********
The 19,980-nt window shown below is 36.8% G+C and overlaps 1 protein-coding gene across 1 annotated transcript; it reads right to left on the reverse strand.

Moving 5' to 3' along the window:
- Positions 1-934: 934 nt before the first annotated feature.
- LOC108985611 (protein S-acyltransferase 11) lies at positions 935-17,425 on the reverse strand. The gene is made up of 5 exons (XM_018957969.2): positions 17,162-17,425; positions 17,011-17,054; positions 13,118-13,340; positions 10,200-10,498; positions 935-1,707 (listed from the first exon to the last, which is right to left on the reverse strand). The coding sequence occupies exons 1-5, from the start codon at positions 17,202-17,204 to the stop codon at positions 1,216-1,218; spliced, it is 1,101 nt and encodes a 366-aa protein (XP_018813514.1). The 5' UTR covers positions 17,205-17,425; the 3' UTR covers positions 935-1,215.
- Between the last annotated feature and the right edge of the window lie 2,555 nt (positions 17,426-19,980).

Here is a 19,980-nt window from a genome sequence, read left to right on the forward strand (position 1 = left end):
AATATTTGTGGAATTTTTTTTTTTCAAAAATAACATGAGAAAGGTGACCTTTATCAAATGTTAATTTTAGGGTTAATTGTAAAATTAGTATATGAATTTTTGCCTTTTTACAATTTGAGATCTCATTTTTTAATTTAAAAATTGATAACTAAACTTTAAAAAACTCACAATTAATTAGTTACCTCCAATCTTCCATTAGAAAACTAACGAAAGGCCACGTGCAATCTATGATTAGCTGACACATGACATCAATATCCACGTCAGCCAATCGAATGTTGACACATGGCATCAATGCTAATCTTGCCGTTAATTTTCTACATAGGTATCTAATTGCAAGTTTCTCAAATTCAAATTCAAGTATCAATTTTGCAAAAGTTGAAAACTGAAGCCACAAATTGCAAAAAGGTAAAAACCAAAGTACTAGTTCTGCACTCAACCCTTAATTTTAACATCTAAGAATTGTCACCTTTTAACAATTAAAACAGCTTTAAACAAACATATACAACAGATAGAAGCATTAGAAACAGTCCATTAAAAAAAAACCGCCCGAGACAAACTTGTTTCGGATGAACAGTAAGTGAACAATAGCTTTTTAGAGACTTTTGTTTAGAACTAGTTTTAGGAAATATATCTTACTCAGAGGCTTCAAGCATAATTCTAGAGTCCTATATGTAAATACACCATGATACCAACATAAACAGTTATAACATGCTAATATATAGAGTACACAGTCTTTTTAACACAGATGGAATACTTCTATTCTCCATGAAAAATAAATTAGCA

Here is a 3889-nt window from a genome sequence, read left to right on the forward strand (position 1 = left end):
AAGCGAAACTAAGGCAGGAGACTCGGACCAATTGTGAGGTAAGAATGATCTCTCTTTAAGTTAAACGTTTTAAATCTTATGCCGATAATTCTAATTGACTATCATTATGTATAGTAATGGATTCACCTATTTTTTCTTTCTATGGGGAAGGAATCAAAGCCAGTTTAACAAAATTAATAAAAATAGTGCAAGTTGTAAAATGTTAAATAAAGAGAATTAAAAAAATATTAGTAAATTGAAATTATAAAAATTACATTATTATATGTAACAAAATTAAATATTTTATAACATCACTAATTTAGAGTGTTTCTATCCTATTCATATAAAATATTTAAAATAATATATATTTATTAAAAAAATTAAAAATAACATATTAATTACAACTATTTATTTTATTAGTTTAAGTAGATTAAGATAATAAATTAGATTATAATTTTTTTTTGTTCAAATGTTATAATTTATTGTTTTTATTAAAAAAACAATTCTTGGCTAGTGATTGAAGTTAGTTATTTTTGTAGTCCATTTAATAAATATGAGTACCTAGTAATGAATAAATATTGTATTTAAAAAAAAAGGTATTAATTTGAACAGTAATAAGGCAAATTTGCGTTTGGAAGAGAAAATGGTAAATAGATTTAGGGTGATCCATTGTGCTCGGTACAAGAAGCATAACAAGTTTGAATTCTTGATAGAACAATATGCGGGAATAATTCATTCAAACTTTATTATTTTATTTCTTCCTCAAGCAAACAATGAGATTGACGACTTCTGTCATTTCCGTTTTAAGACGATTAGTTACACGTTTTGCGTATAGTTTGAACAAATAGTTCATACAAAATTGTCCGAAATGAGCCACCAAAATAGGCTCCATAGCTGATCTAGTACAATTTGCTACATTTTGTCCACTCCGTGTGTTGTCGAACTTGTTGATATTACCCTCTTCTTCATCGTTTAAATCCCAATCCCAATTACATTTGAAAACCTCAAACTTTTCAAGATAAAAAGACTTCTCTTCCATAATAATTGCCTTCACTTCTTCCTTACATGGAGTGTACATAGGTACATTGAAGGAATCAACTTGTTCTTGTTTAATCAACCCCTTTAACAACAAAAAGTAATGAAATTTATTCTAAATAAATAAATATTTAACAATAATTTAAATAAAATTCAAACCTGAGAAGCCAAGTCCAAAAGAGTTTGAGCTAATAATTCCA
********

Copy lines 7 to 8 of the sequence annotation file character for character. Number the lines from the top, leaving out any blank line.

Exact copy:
AATATTTGTGGAATTTTTTTTTTTCAAAAATAACATGAGAAAGGTGACCTTTATCAAATGTTAATTTTAGGGTTAATTGTAAAATTAGTATATGAATTTTTGCCTTTTTACAATTTGAGATCTCATTTTTTAATTTAAAAATTGATAACTAAACTTTAAAAAACTCACAATTAATTAGTTACCTCCAATCTTCCATTAGAAAACTAACGAAAGGCCACGTGCAATCTATGATTAGCTGACACATGACATCAATATCCACGTCAGCCAATCGAATGTTGACACATGGCATCAATGCTAATCTTGCCGTTAATTTTCTACATAGGTATCTAATTGCAAGTTTCTCAAATTCAAATTCAAGTATCAATTTTGCAAAAGTTGAAAACTGAAGCCACAAATTGCAAAAAGGTAAAAACCAAAGTACTAGTTCTGCACTCAACCCTTAATTTTAACATCTAAGAATTGTCACCTTTTAACAATTAAAACAGCTTTAAACAAACATATACAACAGATAGAAGCATTAGAAACAGTCCATTAAAAAAAAACCGCCCGAGACAAACTTGTTTCGGATGAACAGTAAGTGAACAATAGCTTTTTAGAGACTTTTGTTTAGAACTAGTTTTAGGAAATATATCTTACTCAGAGGCTTCAAGCATAATTCTAGAGTCCTATATGTAAATACACCATGATACCAACATAAACAGTTATAACATGCTAATATATAGAGTACACAGTCTTTTTAACACAGATGGAATACTTCTATTCTCCATGAAAAATAAATTAGCA

Here is a 3889-nt window from a genome sequence, read left to right on the forward strand (position 1 = left end):